WASHINGTON (CNS) — The U.S. Supreme Court in orders issued May 23 remanded two Catholic entities’ legal challenges to the federal contraceptive mandate back to the lower courts.
The high court granted a petition for a writ of certiorari for two plaintiffs — the Catholic Health Care System, an umbrella for four Catholic institutions affiliated with the Archdiocese of New York, and the Michigan Catholic Conference.
With its order, the court vacated the early rulings against the two Catholic plaintiffs by, respectively, the 2nd U.S. Circuit Court of Appeals and 6th U.S. Court of Appeals.
The orders follow the court’s unanimous decision May 16 to send the Zubik v. Burwell case back to the lower courts. Zubik is actually a collection of Catholic and other faith-based entities’ challenge of the Affordable Care Act’s contraceptive requirement for employers.
The consolidated group of cases is named for Bishop David A. Zubik of Pittsburgh, one of the plaintiffs. “Burwell” in the case name is for Sylvia Mathews Burwell, secretary of the Department of Health and Human Services.
In its new orders, the court said that in both the Catholic Health Care System case and the Michigan Catholic Conference case, the “petitioners have made the government aware of their view that they meet ‘the requirements for exemption from the contraceptive coverage requirement on religious grounds.'”
“Nothing in the Zubik opinion, or in the opinions or orders of the courts below, ‘precludes the government from relying on this notice, to the extent it considers it necessary, to facilitate the provision of full contraceptive coverage’ going forward.”
But, the court also said, the “government may not impose taxes or penalties on petitioners for failure” to provide notice to the government stating their objection to the coverage.
The court heard oral arguments in Zubik v. Burwell March 23. Then six days later, it issued an unusual order seeking additional briefs from the plaintiffs and the federal government about how and if contraceptive insurance coverage could be obtained by employees through their insurance companies without directly involving religious employers who object to this coverage.
On April 12, the plaintiffs filed a brief with the court in which they agreed with the proposal that such coverage be provided through an alternative health care plan without involving the religious employers. The government also filed a brief, arguing that it wanted to keep the contraceptive mandate intact, but offered that it would go along with the court’s suggestion despite the possibility that it might not close the door on future legal challenges.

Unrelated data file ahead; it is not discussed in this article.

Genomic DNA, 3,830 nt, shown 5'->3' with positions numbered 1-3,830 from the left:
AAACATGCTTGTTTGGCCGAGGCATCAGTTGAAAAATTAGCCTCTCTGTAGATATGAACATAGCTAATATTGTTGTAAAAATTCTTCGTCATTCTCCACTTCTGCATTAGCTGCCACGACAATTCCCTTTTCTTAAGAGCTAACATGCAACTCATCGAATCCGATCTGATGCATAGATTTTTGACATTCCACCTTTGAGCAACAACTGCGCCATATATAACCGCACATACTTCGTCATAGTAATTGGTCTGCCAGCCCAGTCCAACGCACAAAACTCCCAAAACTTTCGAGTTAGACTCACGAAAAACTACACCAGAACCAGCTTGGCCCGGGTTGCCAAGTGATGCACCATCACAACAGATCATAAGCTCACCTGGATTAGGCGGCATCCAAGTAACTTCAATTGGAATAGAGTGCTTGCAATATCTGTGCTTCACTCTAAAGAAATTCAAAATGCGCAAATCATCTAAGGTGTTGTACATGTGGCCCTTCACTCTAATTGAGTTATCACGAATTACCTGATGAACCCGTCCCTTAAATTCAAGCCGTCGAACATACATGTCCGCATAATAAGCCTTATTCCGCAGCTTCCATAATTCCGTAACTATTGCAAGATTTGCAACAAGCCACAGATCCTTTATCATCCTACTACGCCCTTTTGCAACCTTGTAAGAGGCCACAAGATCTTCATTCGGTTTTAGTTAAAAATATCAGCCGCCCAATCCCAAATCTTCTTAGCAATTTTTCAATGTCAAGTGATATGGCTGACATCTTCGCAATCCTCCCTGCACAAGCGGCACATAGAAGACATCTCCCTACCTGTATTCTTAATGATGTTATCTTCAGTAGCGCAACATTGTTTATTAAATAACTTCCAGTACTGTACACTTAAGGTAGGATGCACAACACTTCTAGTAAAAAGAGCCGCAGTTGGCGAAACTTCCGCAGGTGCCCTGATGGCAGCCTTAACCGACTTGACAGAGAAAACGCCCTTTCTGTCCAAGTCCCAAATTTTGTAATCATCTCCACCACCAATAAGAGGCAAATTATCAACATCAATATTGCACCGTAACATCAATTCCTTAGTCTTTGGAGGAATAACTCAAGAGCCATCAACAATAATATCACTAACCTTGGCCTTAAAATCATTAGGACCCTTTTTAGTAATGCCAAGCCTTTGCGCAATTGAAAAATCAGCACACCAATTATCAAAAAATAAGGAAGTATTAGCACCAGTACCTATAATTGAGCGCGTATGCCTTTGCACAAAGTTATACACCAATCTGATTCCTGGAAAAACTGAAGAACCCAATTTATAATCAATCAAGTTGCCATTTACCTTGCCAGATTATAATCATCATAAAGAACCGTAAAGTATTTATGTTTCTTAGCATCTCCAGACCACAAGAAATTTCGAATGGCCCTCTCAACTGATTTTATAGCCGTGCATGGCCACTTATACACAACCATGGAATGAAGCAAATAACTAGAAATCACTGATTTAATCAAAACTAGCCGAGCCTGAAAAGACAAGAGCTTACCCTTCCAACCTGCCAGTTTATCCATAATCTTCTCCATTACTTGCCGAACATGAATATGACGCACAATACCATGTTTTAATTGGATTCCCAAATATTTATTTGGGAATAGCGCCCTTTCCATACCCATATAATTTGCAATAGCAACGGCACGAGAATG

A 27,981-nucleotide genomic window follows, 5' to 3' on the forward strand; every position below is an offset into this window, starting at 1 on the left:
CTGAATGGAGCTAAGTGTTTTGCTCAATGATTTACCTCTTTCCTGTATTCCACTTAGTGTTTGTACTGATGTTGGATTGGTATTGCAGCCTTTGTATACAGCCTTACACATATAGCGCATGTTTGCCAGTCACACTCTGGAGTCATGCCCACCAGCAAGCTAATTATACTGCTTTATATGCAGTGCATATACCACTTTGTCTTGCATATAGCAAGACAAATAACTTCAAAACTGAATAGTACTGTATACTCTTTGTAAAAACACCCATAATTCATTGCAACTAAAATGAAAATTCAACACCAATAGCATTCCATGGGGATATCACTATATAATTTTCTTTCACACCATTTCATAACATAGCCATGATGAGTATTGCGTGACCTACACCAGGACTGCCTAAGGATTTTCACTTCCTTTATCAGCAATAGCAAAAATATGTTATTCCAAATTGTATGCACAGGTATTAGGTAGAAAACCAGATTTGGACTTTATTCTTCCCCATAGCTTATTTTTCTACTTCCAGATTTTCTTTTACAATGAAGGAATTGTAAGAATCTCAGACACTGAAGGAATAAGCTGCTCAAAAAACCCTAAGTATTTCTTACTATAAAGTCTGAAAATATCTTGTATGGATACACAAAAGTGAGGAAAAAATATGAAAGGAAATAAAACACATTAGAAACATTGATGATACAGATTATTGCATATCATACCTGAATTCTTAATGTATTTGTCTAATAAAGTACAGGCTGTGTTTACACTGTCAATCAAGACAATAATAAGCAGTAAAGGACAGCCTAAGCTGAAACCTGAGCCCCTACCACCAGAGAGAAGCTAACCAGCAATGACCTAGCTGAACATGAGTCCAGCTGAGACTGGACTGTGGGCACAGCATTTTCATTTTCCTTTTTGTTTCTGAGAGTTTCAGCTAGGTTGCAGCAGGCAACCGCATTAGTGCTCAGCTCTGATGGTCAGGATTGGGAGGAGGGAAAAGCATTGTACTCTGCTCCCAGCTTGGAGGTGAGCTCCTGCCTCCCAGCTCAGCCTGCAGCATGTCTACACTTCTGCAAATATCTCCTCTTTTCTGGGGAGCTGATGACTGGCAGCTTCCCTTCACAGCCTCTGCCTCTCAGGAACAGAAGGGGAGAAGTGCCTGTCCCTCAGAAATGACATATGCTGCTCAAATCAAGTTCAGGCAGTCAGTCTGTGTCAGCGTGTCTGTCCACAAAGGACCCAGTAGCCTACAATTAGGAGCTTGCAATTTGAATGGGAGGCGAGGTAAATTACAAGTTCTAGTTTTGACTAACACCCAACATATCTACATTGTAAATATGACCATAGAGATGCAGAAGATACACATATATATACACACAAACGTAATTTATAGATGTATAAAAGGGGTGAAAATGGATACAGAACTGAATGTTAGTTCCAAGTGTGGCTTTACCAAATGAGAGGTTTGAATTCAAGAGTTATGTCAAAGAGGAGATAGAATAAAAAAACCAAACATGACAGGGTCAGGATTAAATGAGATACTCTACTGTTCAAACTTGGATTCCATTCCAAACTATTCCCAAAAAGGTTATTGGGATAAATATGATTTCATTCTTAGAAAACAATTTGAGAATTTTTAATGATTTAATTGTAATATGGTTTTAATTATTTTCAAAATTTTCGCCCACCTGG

In its May 16 decision, the Supreme Court made clear that it was not expressing an opinion on the merits of the cases that are challenging aspects of the federal government’s health legislation and it also was not ruling on the issue of a potential violation of religious freedom.
Because of the “gravity of the dispute and the substantial clarification and refinement in the positions of the parties,” the court stated that religious employers and the government should be “afforded an opportunity to arrive at an approach going forward that accommodates petitioners’ religious exercise while at the same time ensuring that women covered by petitioners’ health plans receive full and equal health coverage, including contraceptive coverage.”
The court stressed that this approach is “more suitable” than addressing the refined positions submitted by both sides and added that “although there may still be areas of disagreement between the parties on issues of implementation, the importance of those areas of potential concern is uncertain, as is the necessity of this court’s involvement at this point to resolve them.”
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Long ago I learned in moral theology class at St, Charles in Overbrook that that are two kinds of cooperation in evil: formal and material. The formal consists in an active participation in an evil act, like holding the ladder for a thief to climb into an upper story window. The material, by contrast, was cooperation that was not intended to further any evil act, but often became necessary for other reasons. The example then given for material cooperation was an employee of a drug store who, when asked by a customer, provided contraceptives to that customer. The employee had no means to frustrate the outcome (another person would provide the contraceptives) but would lose her job at the pharmacy for failing to serve customers who, being non-Catholic, had no qualms about using contraceptives. She or he could then with good conscience materially cooperate in an act deemed to be sinful without the sin of formal participation. I fail to see how this once traditional distinction cannot apply to the present dispute. Obviously the plaintiffs witness to their moral stance and do not formally participate in the act deemed immoral. But why cannot their participation be reckoned merely material; and the lawyers’ time and the large amounts of money spent for litigation be used to do good to the poor?
Why would someone who wants contraceptive and other coverage seek employment through a Catholic organization, full well knowing the Church’s stand on such? Just to make trouble? Seems like it to me. For these people who truly want this coverage, why can’t the government develop a plan that anyone can buy directly from the government, a stand-alone policy, which would provide coverage for those things that no religious organization should be made to cover.